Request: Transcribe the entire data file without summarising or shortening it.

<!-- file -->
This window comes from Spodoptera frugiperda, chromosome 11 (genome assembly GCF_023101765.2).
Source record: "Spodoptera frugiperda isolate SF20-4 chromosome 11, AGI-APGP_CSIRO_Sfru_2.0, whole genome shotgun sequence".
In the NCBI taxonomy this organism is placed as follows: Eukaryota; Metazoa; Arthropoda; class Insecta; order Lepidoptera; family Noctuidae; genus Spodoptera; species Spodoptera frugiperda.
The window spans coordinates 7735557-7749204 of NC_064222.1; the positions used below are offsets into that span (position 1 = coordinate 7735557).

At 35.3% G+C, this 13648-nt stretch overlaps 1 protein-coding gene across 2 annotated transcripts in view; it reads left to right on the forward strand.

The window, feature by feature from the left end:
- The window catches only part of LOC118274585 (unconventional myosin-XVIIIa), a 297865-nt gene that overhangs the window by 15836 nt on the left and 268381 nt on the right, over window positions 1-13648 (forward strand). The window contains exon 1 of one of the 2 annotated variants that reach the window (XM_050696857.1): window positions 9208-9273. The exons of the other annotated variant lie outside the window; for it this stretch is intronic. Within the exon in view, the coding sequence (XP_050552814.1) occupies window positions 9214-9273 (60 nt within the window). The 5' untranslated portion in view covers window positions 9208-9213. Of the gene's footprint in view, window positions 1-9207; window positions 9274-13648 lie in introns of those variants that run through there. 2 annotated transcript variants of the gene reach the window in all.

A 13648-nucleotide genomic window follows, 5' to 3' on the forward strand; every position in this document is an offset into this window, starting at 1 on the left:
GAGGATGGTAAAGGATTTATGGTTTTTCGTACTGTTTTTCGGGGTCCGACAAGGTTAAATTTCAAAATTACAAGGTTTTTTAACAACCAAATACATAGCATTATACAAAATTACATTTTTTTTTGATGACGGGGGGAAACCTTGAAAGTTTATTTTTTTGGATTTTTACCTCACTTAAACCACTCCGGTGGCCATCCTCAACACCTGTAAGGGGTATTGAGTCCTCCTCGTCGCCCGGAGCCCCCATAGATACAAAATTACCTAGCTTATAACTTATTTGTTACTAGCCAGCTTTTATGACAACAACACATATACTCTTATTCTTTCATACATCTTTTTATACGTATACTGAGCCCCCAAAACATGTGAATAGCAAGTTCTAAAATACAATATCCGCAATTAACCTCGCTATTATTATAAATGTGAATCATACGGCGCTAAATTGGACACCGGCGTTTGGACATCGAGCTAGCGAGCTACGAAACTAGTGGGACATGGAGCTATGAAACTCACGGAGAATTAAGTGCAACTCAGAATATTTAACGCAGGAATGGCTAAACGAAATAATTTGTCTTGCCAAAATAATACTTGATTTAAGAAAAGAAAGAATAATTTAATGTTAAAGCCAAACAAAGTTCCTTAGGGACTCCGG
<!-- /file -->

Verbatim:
This window comes from Spodoptera frugiperda, chromosome 11 (genome assembly GCF_023101765.2).
Source record: "Spodoptera frugiperda isolate SF20-4 chromosome 11, AGI-APGP_CSIRO_Sfru_2.0, whole genome shotgun sequence".
In the NCBI taxonomy this organism is placed as follows: Eukaryota; Metazoa; Arthropoda; class Insecta; order Lepidoptera; family Noctuidae; genus Spodoptera; species Spodoptera frugiperda.
The window spans coordinates 7735557-7749204 of NC_064222.1; the positions used below are offsets into that span (position 1 = coordinate 7735557).

At 35.3% G+C, this 13648-nt stretch overlaps 1 protein-coding gene across 2 annotated transcripts in view; it reads left to right on the forward strand.

The window, feature by feature from the left end:
- The window catches only part of LOC118274585 (unconventional myosin-XVIIIa), a 297865-nt gene that overhangs the window by 15836 nt on the left and 268381 nt on the right, over window positions 1-13648 (forward strand). The window contains exon 1 of one of the 2 annotated variants that reach the window (XM_050696857.1): window positions 9208-9273. The exons of the other annotated variant lie outside the window; for it this stretch is intronic. Within the exon in view, the coding sequence (XP_050552814.1) occupies window positions 9214-9273 (60 nt within the window). The 5' untranslated portion in view covers window positions 9208-9213. Of the gene's footprint in view, window positions 1-9207; window positions 9274-13648 lie in introns of those variants that run through there. 2 annotated transcript variants of the gene reach the window in all.

A 13648-nucleotide genomic window follows, 5' to 3' on the forward strand; every position in this document is an offset into this window, starting at 1 on the left:
GAGGATGGTAAAGGATTTATGGTTTTTCGTACTGTTTTTCGGGGTCCGACAAGGTTAAATTTCAAAATTACAAGGTTTTTTAACAACCAAATACATAGCATTATACAAAATTACATTTTTTTTTGATGACGGGGGGAAACCTTGAAAGTTTATTTTTTTGGATTTTTACCTCACTTAAACCACTCCGGTGGCCATCCTCAACACCTGTAAGGGGTATTGAGTCCTCCTCGTCGCCCGGAGCCCCCATAGATACAAAATTACCTAGCTTATAACTTATTTGTTACTAGCCAGCTTTTATGACAACAACACATATACTCTTATTCTTTCATACATCTTTTTATACGTATACTGAGCCCCCAAAACATGTGAATAGCAAGTTCTAAAATACAATATCCGCAATTAACCTCGCTATTATTATAAATGTGAATCATACGGCGCTAAATTGGACACCGGCGTTTGGACATCGAGCTAGCGAGCTACGAAACTAGTGGGACATGGAGCTATGAAACTCACGGAGAATTAAGTGCAACTCAGAATATTTAACGCAGGAATGGCTAAACGAAATAATTTGTCTTGCCAAAATAATACTTGATTTAAGAAAAGAAAGAATAATTTAATGTTAAAGCCAAACAAAGTTCCTTAGGGACTCCGG